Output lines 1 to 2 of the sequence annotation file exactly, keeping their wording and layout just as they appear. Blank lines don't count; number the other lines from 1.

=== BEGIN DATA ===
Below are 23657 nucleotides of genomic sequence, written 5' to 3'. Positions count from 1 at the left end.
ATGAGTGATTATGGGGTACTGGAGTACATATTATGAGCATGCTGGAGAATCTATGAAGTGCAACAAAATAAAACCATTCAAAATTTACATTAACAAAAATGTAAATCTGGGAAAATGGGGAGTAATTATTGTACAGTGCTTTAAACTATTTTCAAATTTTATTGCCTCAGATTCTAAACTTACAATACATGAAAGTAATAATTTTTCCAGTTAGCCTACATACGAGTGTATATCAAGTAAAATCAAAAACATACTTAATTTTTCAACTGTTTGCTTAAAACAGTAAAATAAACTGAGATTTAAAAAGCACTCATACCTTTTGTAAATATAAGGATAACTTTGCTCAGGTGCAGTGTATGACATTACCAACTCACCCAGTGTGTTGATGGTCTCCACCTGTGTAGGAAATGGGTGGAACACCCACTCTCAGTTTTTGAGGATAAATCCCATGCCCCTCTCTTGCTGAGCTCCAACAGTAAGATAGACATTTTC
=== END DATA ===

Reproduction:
Below are 23657 nucleotides of genomic sequence, written 5' to 3'. Positions count from 1 at the left end.
ATGAGTGATTATGGGGTACTGGAGTACATATTATGAGCATGCTGGAGAATCTATGAAGTGCAACAAAATAAAACCATTCAAAATTTACATTAACAAAAATGTAAATCTGGGAAAATGGGGAGTAATTATTGTACAGTGCTTTAAACTATTTTCAAATTTTATTGCCTCAGATTCTAAACTTACAATACATGAAAGTAATAATTTTTCCAGTTAGCCTACATACGAGTGTATATCAAGTAAAATCAAAAACATACTTAATTTTTCAACTGTTTGCTTAAAACAGTAAAATAAACTGAGATTTAAAAAGCACTCATACCTTTTGTAAATATAAGGATAACTTTGCTCAGGTGCAGTGTATGACATTACCAACTCACCCAGTGTGTTGATGGTCTCCACCTGTGTAGGAAATGGGTGGAACACCCACTCTCAGTTTTTGAGGATAAATCCCATGCCCCTCTCTTGCTGAGCTCCAACAGTAAGATAGACATTTTC